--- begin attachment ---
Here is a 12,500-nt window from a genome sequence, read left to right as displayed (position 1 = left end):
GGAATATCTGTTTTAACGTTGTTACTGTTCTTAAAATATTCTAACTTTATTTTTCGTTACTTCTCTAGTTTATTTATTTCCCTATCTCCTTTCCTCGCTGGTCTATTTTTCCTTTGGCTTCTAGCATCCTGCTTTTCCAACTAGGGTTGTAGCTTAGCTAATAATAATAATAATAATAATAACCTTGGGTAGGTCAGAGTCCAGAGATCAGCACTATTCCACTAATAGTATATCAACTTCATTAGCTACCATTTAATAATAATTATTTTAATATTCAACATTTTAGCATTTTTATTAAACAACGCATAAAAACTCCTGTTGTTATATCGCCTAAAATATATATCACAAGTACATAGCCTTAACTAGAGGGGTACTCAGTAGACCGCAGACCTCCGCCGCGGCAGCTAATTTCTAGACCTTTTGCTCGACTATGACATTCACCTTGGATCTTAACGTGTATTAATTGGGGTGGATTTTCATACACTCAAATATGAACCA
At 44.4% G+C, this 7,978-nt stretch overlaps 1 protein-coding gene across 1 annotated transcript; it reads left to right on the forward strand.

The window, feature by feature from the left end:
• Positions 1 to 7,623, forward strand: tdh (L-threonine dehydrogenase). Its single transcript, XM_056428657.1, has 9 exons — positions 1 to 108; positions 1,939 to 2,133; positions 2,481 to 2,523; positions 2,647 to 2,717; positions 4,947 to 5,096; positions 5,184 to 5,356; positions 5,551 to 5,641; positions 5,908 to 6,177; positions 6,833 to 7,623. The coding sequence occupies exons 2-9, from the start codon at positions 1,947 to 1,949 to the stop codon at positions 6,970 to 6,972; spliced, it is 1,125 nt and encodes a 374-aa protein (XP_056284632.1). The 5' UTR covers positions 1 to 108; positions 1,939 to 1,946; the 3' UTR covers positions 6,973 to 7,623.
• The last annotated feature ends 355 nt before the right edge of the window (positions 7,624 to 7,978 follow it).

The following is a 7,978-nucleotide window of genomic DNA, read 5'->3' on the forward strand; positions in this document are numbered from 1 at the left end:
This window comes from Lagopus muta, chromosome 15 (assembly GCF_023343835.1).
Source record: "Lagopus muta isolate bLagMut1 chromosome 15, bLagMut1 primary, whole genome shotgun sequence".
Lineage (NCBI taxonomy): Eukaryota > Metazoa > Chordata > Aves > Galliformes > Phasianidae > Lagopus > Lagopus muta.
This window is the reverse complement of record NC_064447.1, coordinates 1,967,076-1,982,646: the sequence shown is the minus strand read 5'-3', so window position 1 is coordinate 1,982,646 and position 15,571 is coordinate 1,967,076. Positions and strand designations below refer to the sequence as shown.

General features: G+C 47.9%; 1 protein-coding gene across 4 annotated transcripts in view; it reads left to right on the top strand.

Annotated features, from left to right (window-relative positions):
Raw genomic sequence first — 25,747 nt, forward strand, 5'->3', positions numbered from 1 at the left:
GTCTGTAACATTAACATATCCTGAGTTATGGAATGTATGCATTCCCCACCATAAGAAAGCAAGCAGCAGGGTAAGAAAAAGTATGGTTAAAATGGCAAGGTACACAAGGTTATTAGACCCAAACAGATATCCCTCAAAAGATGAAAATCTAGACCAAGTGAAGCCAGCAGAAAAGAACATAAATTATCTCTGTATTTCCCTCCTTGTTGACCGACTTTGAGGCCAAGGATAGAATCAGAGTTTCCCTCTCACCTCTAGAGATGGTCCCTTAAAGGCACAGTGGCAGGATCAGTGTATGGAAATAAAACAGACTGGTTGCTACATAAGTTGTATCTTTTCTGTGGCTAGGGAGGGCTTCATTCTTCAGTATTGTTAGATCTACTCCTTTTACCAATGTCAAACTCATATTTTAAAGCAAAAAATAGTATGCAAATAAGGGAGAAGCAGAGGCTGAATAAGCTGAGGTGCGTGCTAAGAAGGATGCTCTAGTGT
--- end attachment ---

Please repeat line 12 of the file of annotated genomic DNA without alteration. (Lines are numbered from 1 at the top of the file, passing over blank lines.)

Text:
General features: G+C 47.9%; 1 protein-coding gene across 4 annotated transcripts in view; it reads left to right on the top strand.